Monday, April 14, 2014

Dave Sherry - John Maclean: Red Clydesider

The UK's commemoration of the centenary of the start of World War One has so far mostly focused on the same old tired stereotypes of a country united behind the flag. This short book by Scottish socialist Dave Sherry however tells a very different story. It looks at the life of one of the most important revolutionary socialists of the early 20th century, and through his story demonstrates that there was often a very different mood amongst workers during World War One.

John Maclean is almost forgotten today. He died, tragically young, at 44. His life undoubtably shortened by the prison sentences for seditious behaviour. Maclean was not one to deny the charge. Facing five years hard labour in May 1918, in one of his most famous speeches from the prison dock, Maclean famously declared:

"I am not here as the accused - I am here as the accuser of capitalism dripping with blood from head to foot... in 15 years time from the close of this war we are into the next war - if capitalism lasts we cannot escape it. My appeal is to the working class. I appeal exclusively to them because they, and they alone can bring about the time when the whole world will be in one brotherhood, on a sound economic foundation... That can only be obtained when the people of the world get the world and retain the world."

Maclean was a threat to the British establishment because he was one of the acknowledged leaders of some of the country's most powerful workers. Those employed in the enormous factories of Glasgow adopted Maclean as one of their own. A school-teacher until he was sacked for his anti-war agitation, Glasgow's workers organised a levy to ensure that he could be paid to continue organising.

Dave Sherry illustrates how, cut off from the continental revolutionary movement by the war, Maclean was able to develop a clear internationalist understanding of the conflict. Sherry points out that "like Lenin", Maclean saw the conflict as "a struggle between the great powers for land and markets." In Maclean's words,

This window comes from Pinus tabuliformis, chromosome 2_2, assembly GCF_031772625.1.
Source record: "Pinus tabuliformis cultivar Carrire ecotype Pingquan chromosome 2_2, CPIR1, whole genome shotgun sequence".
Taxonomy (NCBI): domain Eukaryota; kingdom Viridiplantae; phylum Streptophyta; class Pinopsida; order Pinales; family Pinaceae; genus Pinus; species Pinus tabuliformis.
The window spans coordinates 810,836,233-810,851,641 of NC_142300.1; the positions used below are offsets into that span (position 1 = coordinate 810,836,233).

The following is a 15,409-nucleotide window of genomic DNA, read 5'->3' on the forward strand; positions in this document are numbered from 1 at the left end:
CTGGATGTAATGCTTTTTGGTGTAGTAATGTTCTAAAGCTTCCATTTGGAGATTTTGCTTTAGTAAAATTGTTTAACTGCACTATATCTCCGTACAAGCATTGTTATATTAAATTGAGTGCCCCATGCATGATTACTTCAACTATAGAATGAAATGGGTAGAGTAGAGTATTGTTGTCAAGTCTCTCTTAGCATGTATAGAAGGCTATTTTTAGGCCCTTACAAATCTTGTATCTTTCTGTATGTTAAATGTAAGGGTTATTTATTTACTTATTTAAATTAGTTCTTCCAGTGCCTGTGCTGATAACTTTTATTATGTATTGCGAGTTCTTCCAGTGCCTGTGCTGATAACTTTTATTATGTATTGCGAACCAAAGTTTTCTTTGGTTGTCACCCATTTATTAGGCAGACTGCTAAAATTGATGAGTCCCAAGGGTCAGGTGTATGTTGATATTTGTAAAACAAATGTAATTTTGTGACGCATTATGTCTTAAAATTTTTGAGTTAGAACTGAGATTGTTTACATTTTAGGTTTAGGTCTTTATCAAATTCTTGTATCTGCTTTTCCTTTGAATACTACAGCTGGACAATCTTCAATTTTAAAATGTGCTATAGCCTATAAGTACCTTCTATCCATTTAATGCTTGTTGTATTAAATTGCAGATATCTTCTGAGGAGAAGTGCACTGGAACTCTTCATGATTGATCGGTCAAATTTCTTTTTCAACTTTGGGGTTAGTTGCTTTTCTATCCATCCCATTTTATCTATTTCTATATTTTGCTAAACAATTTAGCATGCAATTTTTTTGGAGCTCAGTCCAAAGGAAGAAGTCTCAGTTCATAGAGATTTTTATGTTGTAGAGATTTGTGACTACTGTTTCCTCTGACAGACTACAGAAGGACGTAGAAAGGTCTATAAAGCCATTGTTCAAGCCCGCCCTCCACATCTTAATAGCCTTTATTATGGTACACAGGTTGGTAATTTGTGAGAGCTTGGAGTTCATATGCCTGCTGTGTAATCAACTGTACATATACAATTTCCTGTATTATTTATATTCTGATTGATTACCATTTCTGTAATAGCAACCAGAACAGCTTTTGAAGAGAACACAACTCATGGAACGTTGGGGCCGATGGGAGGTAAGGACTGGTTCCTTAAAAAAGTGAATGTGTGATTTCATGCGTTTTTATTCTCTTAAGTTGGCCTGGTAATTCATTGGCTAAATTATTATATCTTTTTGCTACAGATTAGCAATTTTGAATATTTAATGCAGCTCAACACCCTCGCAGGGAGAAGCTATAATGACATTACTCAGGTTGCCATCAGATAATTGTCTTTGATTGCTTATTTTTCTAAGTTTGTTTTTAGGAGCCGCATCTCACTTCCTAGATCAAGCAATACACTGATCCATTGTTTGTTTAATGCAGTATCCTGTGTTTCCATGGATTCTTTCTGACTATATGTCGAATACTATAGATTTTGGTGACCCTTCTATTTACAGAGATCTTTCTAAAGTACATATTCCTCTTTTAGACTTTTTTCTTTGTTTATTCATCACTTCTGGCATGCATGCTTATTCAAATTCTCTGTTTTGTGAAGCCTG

"Plunderers versus plunderers with the workers as pawns. It is out business as socialists to develop class patriotism, refusing to murder one another for a sordid world capitalism."

However Sherry also explains, that despite Maclean's brilliance, and the loyalty he had from thousands of workers, he lacked the political organisation that Lenin had. At various times the class struggle in Glasgow ebbed and flowed during the war. At certain times the movement reached near revolutionary peaks, but the government, through repression and the use of the union bureaucracy were able to damp down the militancy.

Maclean on trial in 1918
Though Maclean understood that the movement needed to link political and economic struggles, too often the unions were able to divert the strikes down sectional paths. This was not to deny though the significance of the struggle. Both during the war, when Glasgow ignited mass strike waves that spread through British factories, and afterwards when during 1919 Glasgow was in such upheaval that tanks and warships were deployed to prevent revolution. The sections of this book that give a taste of these struggles are nothing short of inspiring.

This weakness of Maclean's; his lack of an understanding of the need to build political organisation was bought into sharp relief when he refused to join the fledgling British Communist Party. Sherry argues that this was very much to with he hostility to some individuals who did join, rather than an inherent (and early) belief in the need for Scottish independence. Maclean was a revolutionary internationalist, who's life work was dedicated to the overthrow of capitalism. At a time when the Scottish are discussing the future of the union, Maclean's belief in the revolutionary potential of ordinary workers has never been so important. As Dave Sherry concludes in his new introduction, "the break up of the UK would be a small victory for the world working class and, as John Maclean argued 90 years ago, that is something to fight for."

Related Reviews

Sherry - Occupy! A Short History of Workers' Occupations

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